PHILADELPHIA – President Barack Obama on Saturday forced union workers in Philadelphia’s commuter rail strike to return to the job, granting Pennsylvania Gov. Tom Corbett’s request to create a presidential emergency board to mediate the contract dispute.
Obama ordered the establishment of the three-member board effective at 12:01 a.m. Sunday. He called for “a swift and smooth resolution” of the dispute between the Southeast Pennsylvania Transportation Authority and its engineers and electricians unions.
Workers will have to return to the job when the board goes into effect after midnight, however SEPTA said it would take eight to 10 hours to restore service. They don’t have to resume direct talks with each other, but they do have to participate with the board’s process, which typically involves written submissions and hearings.
Obama is giving the board 30 days to deliver a report recommending how the dispute should be resolved.
More than 400 workers went on strike at midnight.
“As long as these workers show up for their regularly scheduled Sunday shifts, Regional Rail service will restored to full Sunday operations in the morning, starting with the first scheduled service trains runs on all of our 13 commuter rail lines,” said SEPTA spokeswoman Jerri Williams. First trains on Sundays start running around 6 a.m., she said.
Terry Gallagher, president and local chairman of the International Brotherhood of Electrical Workers, said the presidential intervention was “what we were waiting for.”
“We have been five years without an agreement, trying to get to this point and we’re happy we’re here now,” he said. Gallagher said employees will be notified to report to their next scheduled shifts.
The move shut down 13 train lines that carry commuters from Philadelphia to the suburbs, Philadelphia International Airport and New Jersey. The agency’s subways, trolleys and buses continued to run.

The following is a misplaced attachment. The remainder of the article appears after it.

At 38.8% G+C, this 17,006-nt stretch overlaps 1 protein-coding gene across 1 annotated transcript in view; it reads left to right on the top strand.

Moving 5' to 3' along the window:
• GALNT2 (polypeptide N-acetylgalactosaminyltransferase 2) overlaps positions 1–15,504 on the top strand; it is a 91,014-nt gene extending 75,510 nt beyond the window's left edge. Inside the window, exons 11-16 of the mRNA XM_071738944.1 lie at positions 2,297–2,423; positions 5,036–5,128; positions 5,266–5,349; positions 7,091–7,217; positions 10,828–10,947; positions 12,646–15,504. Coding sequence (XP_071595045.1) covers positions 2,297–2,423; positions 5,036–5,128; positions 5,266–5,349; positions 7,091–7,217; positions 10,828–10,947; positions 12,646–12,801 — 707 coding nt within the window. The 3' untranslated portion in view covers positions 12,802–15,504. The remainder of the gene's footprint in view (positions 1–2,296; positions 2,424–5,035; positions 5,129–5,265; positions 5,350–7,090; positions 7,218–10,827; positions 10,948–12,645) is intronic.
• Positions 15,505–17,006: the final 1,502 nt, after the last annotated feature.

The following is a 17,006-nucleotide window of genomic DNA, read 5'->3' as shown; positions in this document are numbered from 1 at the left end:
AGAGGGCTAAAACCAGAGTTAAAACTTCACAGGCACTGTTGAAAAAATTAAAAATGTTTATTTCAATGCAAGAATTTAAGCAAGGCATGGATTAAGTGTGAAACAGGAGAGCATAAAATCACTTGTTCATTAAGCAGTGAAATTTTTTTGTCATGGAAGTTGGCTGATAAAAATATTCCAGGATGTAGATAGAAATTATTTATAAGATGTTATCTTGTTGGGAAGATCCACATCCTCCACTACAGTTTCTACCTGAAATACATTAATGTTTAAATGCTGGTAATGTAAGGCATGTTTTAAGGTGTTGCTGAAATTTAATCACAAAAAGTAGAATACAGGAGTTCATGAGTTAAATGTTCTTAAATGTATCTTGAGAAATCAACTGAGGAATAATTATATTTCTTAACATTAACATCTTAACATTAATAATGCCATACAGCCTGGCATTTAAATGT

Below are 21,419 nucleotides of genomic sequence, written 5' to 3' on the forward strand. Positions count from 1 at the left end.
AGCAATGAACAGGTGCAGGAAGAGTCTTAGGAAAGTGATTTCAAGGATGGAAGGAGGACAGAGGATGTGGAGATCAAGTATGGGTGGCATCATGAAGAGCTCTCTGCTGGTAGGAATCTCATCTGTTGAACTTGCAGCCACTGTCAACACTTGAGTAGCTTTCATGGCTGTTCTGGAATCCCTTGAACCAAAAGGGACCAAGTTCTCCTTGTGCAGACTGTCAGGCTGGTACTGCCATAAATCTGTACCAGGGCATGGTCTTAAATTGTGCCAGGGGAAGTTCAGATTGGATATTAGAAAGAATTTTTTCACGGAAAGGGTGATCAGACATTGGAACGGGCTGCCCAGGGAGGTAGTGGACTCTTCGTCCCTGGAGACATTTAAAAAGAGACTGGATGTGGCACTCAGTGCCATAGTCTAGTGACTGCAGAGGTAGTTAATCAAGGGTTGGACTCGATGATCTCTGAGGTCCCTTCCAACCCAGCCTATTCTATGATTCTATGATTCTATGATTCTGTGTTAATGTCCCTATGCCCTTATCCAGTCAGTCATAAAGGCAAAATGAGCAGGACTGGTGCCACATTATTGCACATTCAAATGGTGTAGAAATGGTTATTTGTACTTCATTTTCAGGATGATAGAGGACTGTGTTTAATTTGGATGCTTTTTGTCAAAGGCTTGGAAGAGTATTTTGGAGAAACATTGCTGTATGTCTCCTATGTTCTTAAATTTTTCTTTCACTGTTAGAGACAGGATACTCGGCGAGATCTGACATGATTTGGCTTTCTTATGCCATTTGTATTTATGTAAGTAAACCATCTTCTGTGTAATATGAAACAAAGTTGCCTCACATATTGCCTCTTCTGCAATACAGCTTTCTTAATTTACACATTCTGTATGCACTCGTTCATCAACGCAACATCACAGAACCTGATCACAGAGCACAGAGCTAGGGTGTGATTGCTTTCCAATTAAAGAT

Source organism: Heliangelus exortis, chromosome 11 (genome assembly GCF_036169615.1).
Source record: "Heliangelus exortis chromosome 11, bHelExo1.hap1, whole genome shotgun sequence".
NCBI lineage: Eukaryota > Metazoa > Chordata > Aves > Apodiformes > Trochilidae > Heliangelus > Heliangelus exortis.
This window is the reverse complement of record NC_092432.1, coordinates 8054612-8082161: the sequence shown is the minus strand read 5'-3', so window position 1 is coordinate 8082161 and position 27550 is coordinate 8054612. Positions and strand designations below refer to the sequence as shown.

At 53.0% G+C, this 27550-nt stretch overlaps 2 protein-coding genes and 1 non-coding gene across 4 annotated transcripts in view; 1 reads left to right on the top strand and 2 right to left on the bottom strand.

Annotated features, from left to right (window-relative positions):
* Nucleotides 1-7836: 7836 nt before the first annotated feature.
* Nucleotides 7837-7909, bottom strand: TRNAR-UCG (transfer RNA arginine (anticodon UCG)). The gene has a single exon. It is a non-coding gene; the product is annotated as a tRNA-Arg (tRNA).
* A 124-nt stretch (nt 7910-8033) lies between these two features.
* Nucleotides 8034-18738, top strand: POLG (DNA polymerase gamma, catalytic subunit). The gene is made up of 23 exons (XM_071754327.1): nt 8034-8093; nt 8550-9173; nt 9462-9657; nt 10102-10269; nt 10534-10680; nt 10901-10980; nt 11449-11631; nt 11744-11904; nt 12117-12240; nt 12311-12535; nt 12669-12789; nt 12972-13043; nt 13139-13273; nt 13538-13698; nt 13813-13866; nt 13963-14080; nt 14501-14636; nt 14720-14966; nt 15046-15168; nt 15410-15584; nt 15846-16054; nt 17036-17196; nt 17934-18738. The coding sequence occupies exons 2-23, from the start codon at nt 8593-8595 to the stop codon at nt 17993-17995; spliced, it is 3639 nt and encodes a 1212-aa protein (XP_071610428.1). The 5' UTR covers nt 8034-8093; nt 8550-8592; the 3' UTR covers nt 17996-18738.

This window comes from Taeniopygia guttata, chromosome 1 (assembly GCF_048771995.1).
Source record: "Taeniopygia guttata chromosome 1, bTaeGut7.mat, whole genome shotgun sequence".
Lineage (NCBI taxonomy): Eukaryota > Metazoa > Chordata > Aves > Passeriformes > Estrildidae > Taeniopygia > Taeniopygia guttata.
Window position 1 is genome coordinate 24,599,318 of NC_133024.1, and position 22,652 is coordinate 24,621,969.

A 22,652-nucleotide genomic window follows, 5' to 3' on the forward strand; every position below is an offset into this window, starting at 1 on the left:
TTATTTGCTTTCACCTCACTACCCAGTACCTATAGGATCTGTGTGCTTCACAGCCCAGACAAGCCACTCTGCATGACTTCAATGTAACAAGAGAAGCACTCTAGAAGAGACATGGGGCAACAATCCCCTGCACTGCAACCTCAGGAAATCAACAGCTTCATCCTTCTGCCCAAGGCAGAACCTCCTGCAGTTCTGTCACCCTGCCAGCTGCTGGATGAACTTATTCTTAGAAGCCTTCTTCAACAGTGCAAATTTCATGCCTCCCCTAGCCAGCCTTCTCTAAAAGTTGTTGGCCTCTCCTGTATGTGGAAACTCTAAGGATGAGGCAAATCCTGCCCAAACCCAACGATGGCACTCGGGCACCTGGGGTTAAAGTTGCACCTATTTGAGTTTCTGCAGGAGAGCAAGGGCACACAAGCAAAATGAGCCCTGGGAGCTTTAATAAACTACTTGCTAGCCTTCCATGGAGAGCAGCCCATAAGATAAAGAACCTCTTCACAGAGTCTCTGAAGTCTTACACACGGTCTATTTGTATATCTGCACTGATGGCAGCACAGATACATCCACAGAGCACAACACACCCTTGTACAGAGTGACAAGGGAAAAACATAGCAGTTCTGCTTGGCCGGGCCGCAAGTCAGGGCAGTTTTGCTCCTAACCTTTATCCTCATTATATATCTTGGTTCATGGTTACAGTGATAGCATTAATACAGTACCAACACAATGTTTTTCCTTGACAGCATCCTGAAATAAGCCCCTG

“The people of Philadelphia and the surrounding region expect and deserve a safe and efficient rail system to get them to work, medical appointments, school and recreation,” the Republican governor said in a statement. “I call on both parties to work together, find common ground and place the riders at the forefront of mind in their discussions.”
The unions said they would comply with the law, but said the strike is designed to force SEPTA to agree to their demands or accept binding arbitration. Workers are seeking raises of at least 14.5 per cent over five years — or about 3 percentage points more than SEPTA has offered.
“My head’s going to hurt by the end of this day,” said volunteer Rusty Schwendeman of the Traveler’s Aid Society, who had helped reroute about two dozen rail travellers Saturday morning at 30th Street Station.
They often involved several connections, longer routes or a significantly higher fare on Amtrak.
Carolyn Tola, of Hamilton Square, New Jersey, and three friends paid $40 apiece to take Amtrak from central New Jersey to Philadelphia to see the Pennsylvania Ballet instead of $9 on Septa.
“We’re here,” Tola said, noting that the ballet tickets were nonrefundable. “We’re going to relax and enjoy it.”
The strike began after negotiations between the transit agency and two unions failed to reach a new contract deal Friday. The last regional rail strike, in 1983, lasted more than three months.
The labour conflict came to a head this week after SEPTA announced it would impose a deal beginning Sunday. Terms include raising electrical workers’ pay immediately by an average of about $3 per hour; the top wage rate for locomotive engineers would rise by $2.64 per hour.
The strike added to the commuting headaches in the region, where major construction projects are making it more difficult than usual to get around.
Drexel University dance team members Beverly and Angela Tomita, 18-year-old twins, had planned to take the airport line for a 2 p.m. flight home to Laguna Beach, California, for the summer.
“That’s so not convenient!” Angela Tomita said when she found the region rail entrance closed at 30th Street Station. Schwendeman soon directed them to a subway-and-bus route.
“They’re not the best answers, but they’re the best answers I can come up with,” Schwendeman told another teenager about her three-bus route home to suburban Blue Bell. “I don’t want to send anybody to the middle of nowhere, either.”
Associated Press writer Peter Jackson in Harrisburg contributed to this report.